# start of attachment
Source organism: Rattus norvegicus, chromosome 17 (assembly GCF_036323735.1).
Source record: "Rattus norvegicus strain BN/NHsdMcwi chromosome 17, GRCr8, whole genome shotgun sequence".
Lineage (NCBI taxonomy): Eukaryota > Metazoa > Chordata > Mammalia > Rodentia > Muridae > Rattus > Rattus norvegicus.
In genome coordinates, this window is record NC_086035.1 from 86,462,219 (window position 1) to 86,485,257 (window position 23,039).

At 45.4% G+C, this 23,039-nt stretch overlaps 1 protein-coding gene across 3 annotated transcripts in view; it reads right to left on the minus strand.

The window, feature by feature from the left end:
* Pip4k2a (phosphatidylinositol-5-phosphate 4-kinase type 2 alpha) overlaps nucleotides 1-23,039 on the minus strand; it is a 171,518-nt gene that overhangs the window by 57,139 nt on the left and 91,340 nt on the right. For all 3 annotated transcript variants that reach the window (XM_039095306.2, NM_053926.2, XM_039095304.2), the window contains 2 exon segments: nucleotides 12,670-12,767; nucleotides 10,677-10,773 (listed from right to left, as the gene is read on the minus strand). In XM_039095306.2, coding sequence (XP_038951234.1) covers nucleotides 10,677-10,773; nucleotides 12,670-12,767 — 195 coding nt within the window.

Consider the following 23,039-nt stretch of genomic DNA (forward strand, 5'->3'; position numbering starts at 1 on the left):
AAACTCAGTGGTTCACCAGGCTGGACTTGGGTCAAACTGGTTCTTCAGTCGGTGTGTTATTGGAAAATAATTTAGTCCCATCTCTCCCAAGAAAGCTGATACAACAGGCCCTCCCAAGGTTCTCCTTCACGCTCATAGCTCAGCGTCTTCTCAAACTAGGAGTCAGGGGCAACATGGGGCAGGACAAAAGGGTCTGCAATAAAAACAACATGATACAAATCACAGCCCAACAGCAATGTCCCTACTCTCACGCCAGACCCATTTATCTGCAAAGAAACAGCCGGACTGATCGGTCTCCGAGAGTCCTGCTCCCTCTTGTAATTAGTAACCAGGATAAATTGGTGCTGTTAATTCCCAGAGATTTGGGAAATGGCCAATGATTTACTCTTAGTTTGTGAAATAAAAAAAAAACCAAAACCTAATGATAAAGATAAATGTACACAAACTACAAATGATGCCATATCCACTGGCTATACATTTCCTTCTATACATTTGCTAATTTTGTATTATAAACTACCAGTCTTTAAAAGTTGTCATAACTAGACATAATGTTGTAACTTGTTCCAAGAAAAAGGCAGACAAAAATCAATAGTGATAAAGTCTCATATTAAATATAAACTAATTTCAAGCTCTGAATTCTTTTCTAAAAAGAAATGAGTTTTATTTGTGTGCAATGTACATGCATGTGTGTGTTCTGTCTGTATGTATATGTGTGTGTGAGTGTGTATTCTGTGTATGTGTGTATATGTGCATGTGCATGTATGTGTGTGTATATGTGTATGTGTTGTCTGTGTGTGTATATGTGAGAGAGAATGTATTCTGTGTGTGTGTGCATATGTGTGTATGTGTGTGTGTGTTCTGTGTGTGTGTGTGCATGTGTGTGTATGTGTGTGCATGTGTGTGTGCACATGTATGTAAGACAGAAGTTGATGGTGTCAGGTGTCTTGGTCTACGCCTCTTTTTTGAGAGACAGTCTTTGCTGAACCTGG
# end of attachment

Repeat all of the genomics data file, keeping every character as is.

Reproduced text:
Source organism: Rattus norvegicus, chromosome 17 (assembly GCF_036323735.1).
Source record: "Rattus norvegicus strain BN/NHsdMcwi chromosome 17, GRCr8, whole genome shotgun sequence".
Lineage (NCBI taxonomy): Eukaryota > Metazoa > Chordata > Mammalia > Rodentia > Muridae > Rattus > Rattus norvegicus.
In genome coordinates, this window is record NC_086035.1 from 86,462,219 (window position 1) to 86,485,257 (window position 23,039).

At 45.4% G+C, this 23,039-nt stretch overlaps 1 protein-coding gene across 3 annotated transcripts in view; it reads right to left on the minus strand.

The window, feature by feature from the left end:
* Pip4k2a (phosphatidylinositol-5-phosphate 4-kinase type 2 alpha) overlaps nucleotides 1-23,039 on the minus strand; it is a 171,518-nt gene that overhangs the window by 57,139 nt on the left and 91,340 nt on the right. For all 3 annotated transcript variants that reach the window (XM_039095306.2, NM_053926.2, XM_039095304.2), the window contains 2 exon segments: nucleotides 12,670-12,767; nucleotides 10,677-10,773 (listed from right to left, as the gene is read on the minus strand). In XM_039095306.2, coding sequence (XP_038951234.1) covers nucleotides 10,677-10,773; nucleotides 12,670-12,767 — 195 coding nt within the window.

Consider the following 23,039-nt stretch of genomic DNA (forward strand, 5'->3'; position numbering starts at 1 on the left):
AAACTCAGTGGTTCACCAGGCTGGACTTGGGTCAAACTGGTTCTTCAGTCGGTGTGTTATTGGAAAATAATTTAGTCCCATCTCTCCCAAGAAAGCTGATACAACAGGCCCTCCCAAGGTTCTCCTTCACGCTCATAGCTCAGCGTCTTCTCAAACTAGGAGTCAGGGGCAACATGGGGCAGGACAAAAGGGTCTGCAATAAAAACAACATGATACAAATCACAGCCCAACAGCAATGTCCCTACTCTCACGCCAGACCCATTTATCTGCAAAGAAACAGCCGGACTGATCGGTCTCCGAGAGTCCTGCTCCCTCTTGTAATTAGTAACCAGGATAAATTGGTGCTGTTAATTCCCAGAGATTTGGGAAATGGCCAATGATTTACTCTTAGTTTGTGAAATAAAAAAAAAACCAAAACCTAATGATAAAGATAAATGTACACAAACTACAAATGATGCCATATCCACTGGCTATACATTTCCTTCTATACATTTGCTAATTTTGTATTATAAACTACCAGTCTTTAAAAGTTGTCATAACTAGACATAATGTTGTAACTTGTTCCAAGAAAAAGGCAGACAAAAATCAATAGTGATAAAGTCTCATATTAAATATAAACTAATTTCAAGCTCTGAATTCTTTTCTAAAAAGAAATGAGTTTTATTTGTGTGCAATGTACATGCATGTGTGTGTTCTGTCTGTATGTATATGTGTGTGTGAGTGTGTATTCTGTGTATGTGTGTATATGTGCATGTGCATGTATGTGTGTGTATATGTGTATGTGTTGTCTGTGTGTGTATATGTGAGAGAGAATGTATTCTGTGTGTGTGTGCATATGTGTGTATGTGTGTGTGTGTTCTGTGTGTGTGTGTGCATGTGTGTGTATGTGTGTGCATGTGTGTGTGCACATGTATGTAAGACAGAAGTTGATGGTGTCAGGTGTCTTGGTCTACGCCTCTTTTTTGAGAGACAGTCTTTGCTGAACCTGG